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Fans memorialize Spongebob in wake of creator's death

 – Photo by Photo by Instagram | The Daily Targum

Stephen Hillenburg, creator of “SpongeBob SquarePants,” died last Monday, Nov. 26, at the age of 57. First aired in 1999, the iconic Nickelodeon show quickly became a household name adored by children and adults of all ages. 

The success of "SpongeBob SquarePants" and the impact it had on fans is undeniable and speaks to the creative genius of Hillenburg. Of course, "SpongeBob SquarePants" can’t necessarily be labeled as intellectually stimulating, but it's difficult to undermine its sheer brilliance. 

In a memorial piece about the late creator for Vice, contributing writer River Donaghey hit the nail on the head when describing Hillenberg’s legacy.  “Hillenburg's iconic cartoon about a porous yellow rectangle brought some light and optimism to our dark world,” Donaghey said. 

As of today, more than 400,000 fans have signed a petition to play the song “Sweet Victory” at the 2019 Super Bowl halftime show. “Sweet Victory” is from the infamous "SpongeBob SquarePants" episode where SpongeBob performs during a fictional Bikini Bottom halftime show.

“As a tribute to his legacy, his contributions to a generation of children and to truly showcase the greatness of this song, we call for 'Sweet Victory' to be performed at the halftime show,” said Isreal Colunga, the creator of the petition. 

“Sweet Victory” is just one of countless examples that illustrates the ingenuity and legacy of "SpongeBob SquarePants." With the number of helicopter parents growing by the day, as well as the very competitive parents who want their kids to be the “next big thing,” a show like "SpongeBob SquarePants" might be dismissed or have a bad reputation. But in reality, the reason behind why the cartoon was so successful and is still so loved is that it is a show that brings happiness and laughter to kids.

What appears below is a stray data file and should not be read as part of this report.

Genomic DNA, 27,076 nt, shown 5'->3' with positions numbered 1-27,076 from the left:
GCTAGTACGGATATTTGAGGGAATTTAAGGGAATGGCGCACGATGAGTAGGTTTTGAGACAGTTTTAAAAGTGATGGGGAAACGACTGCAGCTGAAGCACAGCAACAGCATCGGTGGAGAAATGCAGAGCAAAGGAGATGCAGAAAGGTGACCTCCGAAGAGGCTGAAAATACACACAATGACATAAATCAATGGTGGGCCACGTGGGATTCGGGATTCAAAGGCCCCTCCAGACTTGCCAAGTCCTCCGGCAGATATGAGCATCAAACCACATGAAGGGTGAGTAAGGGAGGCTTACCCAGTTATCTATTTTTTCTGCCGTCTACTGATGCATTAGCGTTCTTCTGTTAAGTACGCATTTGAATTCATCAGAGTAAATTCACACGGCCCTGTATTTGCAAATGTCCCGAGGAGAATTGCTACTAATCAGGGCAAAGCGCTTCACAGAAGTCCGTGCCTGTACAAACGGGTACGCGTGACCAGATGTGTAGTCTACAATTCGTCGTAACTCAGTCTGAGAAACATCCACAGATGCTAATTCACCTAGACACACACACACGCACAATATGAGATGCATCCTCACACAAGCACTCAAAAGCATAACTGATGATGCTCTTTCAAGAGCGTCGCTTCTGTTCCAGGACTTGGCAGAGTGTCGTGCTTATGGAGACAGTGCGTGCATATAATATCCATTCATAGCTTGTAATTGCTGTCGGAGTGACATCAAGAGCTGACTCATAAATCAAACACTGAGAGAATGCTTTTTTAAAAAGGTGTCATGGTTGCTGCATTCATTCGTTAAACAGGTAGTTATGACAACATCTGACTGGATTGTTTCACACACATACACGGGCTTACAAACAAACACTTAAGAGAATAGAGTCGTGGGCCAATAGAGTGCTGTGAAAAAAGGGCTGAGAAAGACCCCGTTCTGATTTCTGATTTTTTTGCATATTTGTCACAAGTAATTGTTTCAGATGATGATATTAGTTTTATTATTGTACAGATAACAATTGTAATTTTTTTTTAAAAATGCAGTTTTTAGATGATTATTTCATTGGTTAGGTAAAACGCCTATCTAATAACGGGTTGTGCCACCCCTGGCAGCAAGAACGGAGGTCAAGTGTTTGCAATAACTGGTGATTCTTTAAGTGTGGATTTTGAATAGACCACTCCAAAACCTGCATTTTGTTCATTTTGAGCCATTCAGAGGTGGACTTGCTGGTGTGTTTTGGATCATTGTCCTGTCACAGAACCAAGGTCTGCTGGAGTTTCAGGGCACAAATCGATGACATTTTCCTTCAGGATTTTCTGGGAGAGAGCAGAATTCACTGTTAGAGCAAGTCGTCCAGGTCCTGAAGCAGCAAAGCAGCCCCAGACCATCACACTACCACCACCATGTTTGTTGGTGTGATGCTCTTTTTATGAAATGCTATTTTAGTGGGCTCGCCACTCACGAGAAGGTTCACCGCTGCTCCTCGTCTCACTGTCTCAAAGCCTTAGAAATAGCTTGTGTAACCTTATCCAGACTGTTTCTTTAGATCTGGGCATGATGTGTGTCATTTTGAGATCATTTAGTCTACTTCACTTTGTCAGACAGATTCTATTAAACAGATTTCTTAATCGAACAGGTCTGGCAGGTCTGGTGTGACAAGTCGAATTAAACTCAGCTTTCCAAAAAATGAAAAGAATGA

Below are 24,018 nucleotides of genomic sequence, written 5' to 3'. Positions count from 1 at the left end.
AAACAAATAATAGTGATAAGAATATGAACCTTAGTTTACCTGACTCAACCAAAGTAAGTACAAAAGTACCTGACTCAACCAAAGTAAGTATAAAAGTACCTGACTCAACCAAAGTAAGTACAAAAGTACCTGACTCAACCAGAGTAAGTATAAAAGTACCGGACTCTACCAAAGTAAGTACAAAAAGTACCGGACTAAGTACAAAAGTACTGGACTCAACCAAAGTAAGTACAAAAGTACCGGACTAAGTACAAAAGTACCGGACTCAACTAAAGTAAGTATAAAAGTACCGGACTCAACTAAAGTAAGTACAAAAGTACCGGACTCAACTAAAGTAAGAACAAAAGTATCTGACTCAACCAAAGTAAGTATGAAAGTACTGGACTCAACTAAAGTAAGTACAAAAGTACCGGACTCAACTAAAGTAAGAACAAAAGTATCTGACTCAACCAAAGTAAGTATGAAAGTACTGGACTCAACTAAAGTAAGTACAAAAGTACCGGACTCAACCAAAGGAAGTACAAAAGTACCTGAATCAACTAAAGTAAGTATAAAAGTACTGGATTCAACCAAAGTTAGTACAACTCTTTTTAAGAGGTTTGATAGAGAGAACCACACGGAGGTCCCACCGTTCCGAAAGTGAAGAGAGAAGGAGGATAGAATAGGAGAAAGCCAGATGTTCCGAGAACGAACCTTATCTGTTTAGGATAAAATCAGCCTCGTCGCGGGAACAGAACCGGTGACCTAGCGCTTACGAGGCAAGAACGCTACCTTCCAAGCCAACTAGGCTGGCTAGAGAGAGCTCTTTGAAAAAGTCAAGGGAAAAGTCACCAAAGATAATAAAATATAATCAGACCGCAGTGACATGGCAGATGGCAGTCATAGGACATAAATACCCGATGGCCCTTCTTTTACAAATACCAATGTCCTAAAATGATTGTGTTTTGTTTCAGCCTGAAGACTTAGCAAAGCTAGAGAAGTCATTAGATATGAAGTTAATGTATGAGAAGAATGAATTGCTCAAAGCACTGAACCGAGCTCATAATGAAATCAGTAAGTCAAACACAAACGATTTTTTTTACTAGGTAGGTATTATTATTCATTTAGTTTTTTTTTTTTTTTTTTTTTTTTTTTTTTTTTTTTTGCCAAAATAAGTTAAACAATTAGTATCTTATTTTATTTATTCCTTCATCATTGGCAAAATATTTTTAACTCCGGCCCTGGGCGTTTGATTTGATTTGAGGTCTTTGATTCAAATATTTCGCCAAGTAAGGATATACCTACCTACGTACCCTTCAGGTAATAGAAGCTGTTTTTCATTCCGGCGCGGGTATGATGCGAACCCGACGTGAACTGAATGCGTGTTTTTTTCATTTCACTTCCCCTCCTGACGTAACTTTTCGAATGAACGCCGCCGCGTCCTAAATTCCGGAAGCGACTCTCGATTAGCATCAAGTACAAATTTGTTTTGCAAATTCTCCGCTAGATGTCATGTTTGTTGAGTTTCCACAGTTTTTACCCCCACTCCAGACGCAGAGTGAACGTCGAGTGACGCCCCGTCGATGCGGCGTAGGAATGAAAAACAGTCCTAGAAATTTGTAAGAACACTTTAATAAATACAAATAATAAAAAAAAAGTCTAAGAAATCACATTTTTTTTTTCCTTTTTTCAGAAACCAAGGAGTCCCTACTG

SpongeBob, alongside Mr. Krabs, Patrick, Squidward and Plankton, nervously performed “Sweet Victory.” But before we knew it, SpongeBob belted out the anthem, sounding like a rockstar. Fans commented under the petition on saying the song is inspirational and it's a scene they remember and think back on. 

Maybe you don’t think a "SpongeBob SquarePants" episode will have an impact on you when you’re 7 years old, but the feelings SpongeBob brought to kids is one we’ll never forget. 

"SpongeBob SquarePants" is goofy, uplifting and funny. It aspires to simply get kids to laugh and for that we are forever indebted to Hillenburg, for being a man who brought joy to so many of us. 

In a op-ed for The Guardian, Ben Beaumont-Thomas reflected on the purity that makes "SpongeBob SquarePants" so globally popular and understood, which he believes has helped the cartoon remain relevant in a meme-obsessed digital age. “It’s such an absorbent medium for online memes ... The memes work because we both see ourselves in SpongeBob and aspire to be him. He is flawed, vulnerable but endearing, while being quietly, mutably omnipotent,” Beaumont-Thomas said.

"SpongeBob SquarePants" gained popularity with its audience from a young age and even as that fan base grows, they can still look back at the show fondly. We laugh at SpongeBob, his life and friends, as we did as children. As young adults, we even adapted "SpongeBob SquarePants" to fit our older sense of humor and our changing media platforms. You can easily find a SpongeBob meme on Twitter or Instagram. 

The magic of "SpongeBob SquarePants" is how it didn’t and continues not to take itself too seriously. From the show we loved as kids, to the memes we make now, "SpongeBob SquarePants" has such a special place in so many hearts. 

It is a sad time now that Hillenburg has passed and we mourn the creative genius with a pure idea that brought continuous joy and laughter. Thankfully, "SpongeBob SquarePants" will continue to air. "The show isn't cancelled," Nickelodeon wrote to Newsweek representatives. "Steve Hillenburg's creations will continue to bring joy to kids and families everywhere."

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